- Be clear on build versus buy: Based on the maturity of the organization, develop a clear strategy on what to build and what to buy. Many off-the-shelf tools are quite good and readily available for immediate use.
- Ensure that tools are compatible: Before purchasing martech tools, be sure they can be integrated with one another in all the ways needed to support use cases and achieve the desired level of automation.
- Design training modules carefully: Ensure that training modules for new tools effectively teach teams how to use them to support use cases and realize their expected value. Align with vendors on training agendas to ensure that users adopt the tools so that the company can quickly realize value from them.
Well-designed campaign operations enable organizations to track, optimize, prioritize, execute, and measure their digital-marketing campaigns effectively. Five capabilities are critical to create effective campaign operations.
Well-designed campaign operations enable organizations to track, optimize, prioritize, execute, and measure their digital-marketing campaigns effectively.
Campaign backlog. A backlog is a list of tests that can be run in different campaigns (Exhibit 6). To manage the backlog effectively, it needs to be structured around campaign parameters such as product, targeting approach, and channel. With a robust campaign backlog in place, teams can regularly meet to add new ideas and prioritize existing ones for upcoming use.
Digital-marketing squad. The digital-marketing squad is an agile structure for organizing the cross-functional team around specific objectives such as customer acquisition, cross-selling, or upselling. The core objective of the control tower is to execute the marketing backlog so that all campaigns are run in a timely manner with proper tracking.
End-to-end tracking. Tracking campaign performance is critical to data-powered marketing. End-to-end tracking helps marketers understand the impact of tests and optimize KPIs (for example, customer-acquisition costs and conversion rates) across the funnel. Setting up end-to-end tracking entails identifying core KPIs at each stage of the funnel by channel and by campaign type. Additionally, it requires implementing martech tools to support the feedback loop, creating dashboards, and building a data-powered marketing culture in which teams learn from previous campaigns while designing the next campaign.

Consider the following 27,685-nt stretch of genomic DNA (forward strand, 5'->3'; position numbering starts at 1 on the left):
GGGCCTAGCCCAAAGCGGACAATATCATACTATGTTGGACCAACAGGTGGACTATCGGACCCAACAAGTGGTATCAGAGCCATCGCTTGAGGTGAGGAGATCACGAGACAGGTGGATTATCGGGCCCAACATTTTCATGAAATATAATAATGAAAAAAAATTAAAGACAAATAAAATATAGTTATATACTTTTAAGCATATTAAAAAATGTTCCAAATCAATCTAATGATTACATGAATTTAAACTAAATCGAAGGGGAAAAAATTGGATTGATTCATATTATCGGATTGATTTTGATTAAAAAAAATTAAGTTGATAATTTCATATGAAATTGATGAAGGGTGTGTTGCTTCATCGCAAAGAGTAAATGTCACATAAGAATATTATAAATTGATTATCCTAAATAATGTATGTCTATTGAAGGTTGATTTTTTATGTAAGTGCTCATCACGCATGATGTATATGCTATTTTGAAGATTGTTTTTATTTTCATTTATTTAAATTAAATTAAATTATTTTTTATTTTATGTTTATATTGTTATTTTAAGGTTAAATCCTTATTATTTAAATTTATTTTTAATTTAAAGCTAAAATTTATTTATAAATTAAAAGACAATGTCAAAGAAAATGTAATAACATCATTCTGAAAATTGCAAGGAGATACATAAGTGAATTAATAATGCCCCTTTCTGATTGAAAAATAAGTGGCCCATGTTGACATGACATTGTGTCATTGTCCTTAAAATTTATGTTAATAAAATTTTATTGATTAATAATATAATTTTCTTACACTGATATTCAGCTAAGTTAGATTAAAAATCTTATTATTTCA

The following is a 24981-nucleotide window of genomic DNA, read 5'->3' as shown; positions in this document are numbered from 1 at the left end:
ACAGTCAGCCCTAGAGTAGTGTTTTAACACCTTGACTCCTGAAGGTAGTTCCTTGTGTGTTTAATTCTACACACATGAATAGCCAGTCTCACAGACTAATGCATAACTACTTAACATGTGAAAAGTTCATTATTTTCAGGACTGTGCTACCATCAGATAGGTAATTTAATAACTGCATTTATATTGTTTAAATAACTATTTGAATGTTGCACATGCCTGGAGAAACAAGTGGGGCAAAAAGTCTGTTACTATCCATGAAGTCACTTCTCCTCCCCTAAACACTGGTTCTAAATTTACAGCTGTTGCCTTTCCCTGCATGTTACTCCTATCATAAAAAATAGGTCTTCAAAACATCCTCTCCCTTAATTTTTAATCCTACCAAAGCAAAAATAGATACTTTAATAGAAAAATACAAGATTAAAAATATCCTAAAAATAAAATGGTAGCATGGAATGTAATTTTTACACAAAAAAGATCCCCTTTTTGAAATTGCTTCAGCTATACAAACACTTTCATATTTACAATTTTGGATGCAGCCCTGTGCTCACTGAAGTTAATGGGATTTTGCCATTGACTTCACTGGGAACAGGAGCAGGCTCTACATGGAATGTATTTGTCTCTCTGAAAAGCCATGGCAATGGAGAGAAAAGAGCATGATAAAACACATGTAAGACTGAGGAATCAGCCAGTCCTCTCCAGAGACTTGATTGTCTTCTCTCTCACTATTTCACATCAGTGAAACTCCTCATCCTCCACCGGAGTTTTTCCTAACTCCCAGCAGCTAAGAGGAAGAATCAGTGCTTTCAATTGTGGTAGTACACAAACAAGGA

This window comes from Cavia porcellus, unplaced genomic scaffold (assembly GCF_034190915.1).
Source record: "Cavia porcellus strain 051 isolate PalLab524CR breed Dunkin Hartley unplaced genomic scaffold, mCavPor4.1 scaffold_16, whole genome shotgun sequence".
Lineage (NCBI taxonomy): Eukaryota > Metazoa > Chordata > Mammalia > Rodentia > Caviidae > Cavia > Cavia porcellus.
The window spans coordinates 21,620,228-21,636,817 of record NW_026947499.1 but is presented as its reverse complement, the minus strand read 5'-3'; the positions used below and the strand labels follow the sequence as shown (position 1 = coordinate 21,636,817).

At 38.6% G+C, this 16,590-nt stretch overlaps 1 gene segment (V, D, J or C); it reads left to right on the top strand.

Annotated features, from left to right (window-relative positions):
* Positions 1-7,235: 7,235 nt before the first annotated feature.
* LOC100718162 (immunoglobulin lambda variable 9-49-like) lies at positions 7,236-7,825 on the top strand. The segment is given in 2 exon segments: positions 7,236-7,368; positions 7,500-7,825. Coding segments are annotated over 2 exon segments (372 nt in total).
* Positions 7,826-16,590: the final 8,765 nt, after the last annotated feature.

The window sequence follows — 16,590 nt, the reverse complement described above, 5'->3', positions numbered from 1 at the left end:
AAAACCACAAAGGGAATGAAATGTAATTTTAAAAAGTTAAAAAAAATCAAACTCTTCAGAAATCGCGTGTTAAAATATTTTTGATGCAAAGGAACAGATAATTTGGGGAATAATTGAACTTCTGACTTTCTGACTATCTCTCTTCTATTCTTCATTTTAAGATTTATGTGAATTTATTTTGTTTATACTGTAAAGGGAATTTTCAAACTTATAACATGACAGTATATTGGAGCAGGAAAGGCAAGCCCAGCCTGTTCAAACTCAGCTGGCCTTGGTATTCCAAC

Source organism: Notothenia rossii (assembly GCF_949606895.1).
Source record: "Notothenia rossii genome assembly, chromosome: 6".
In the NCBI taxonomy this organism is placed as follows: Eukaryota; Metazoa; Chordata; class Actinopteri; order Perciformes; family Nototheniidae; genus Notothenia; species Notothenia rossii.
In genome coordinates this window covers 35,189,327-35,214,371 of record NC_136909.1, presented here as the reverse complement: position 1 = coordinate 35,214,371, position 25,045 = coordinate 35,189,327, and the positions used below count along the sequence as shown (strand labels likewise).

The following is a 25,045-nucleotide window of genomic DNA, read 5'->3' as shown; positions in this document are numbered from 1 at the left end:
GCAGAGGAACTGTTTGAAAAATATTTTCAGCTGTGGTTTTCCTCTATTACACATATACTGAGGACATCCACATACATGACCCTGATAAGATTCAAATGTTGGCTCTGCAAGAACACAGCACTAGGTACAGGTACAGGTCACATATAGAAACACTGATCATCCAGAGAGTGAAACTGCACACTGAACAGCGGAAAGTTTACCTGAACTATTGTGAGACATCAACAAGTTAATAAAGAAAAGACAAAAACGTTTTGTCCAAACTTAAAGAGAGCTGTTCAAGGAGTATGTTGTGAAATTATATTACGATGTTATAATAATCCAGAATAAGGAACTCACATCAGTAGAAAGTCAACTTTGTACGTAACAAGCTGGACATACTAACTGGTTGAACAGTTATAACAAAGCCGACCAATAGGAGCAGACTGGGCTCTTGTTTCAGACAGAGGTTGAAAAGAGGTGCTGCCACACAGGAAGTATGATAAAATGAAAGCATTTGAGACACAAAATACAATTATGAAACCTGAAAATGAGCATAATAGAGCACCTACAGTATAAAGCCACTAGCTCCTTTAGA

A/B testing. All organizations do A/B testing in some way, but testing at scale requires a shift in the operating model and adoption of the appropriate tools. A martech stack is key because it can support multiple parallel tests by campaign teams with minimal involvement from the core tech team. These capabilities could include, for example, traffic splitting for parallel testing of landing pages, wording options, visual treatments, and so forth. While involvement in the process will be minimized, users on the marketing team will still require in-depth training on the needed tools.
Faster decision making. Running an agile marketing squad and driving A/B testing at scale require fast decision making with respect to budgets, test designs, campaign plans, key visuals and messaging, and other areas. This requires creating pathways through which relevant teams can prioritize requests from the squad, for example, or empower a representative on a cross-functional team to make marketing decisions quickly.
As the emergence of marketing squads and faster decision-making capabilities indicates, marketing leaders are increasingly adopting agile marketing-operation models to help improve the speed and performance of their teams and their many marketing partners.
An agile model requires cross-functional, configurable squads composed of a core team and an extended team that works in agile sprints. The core team includes the leaders accountable for measuring team performance against KPIs. The core team can also include the execution team responsible for functional, end-to-end execution of tests—including test leads, graphic designers, copywriters, developers, quality assurance specialists, and analysts.
The extended team consists of a network of subject matter experts (SMEs) and approvers who ensure digital-marketing content is robust and speaks directly to the target audiences. These content experts may be the traditional owners of marketing communications in their domains—and thus might expect some approval authority. Other approvers in the extended team—for example, from legal, compliance, and brand—may also need to sign off on certain content.
Given that digital marketing, analytics, and martech must come together in an integrated manner to drive growth, the dots need to be connected across the three pillars. A “translator” role is required to go deep into technical topics and link them to business impact. Ideally, the translator role would be played by the project manager and embedded in the core team, but if the skill set is not available, this role can also be taken on by a seasoned SME.
In our experience, an agile approach to organizing the digital-marketing team can have a significant impact. One Southeast Asian life insurer has significantly shortened its campaign launch cycle and increased its number of monthly campaigns by ten times, all by implementing a cross-functional agile marketing squad with strong top-down leadership and support.
A successful digital-hybrid growth model depends on digital-marketing excellence—but despite progress to date, most Asian insurers have yet to capture the full breadth of the opportunity. The five building blocks to accelerate digital-marketing maturity will not come together overnight, but insurers can start now and make quick progress by formalizing their approach and upgrading their platforms and capabilities.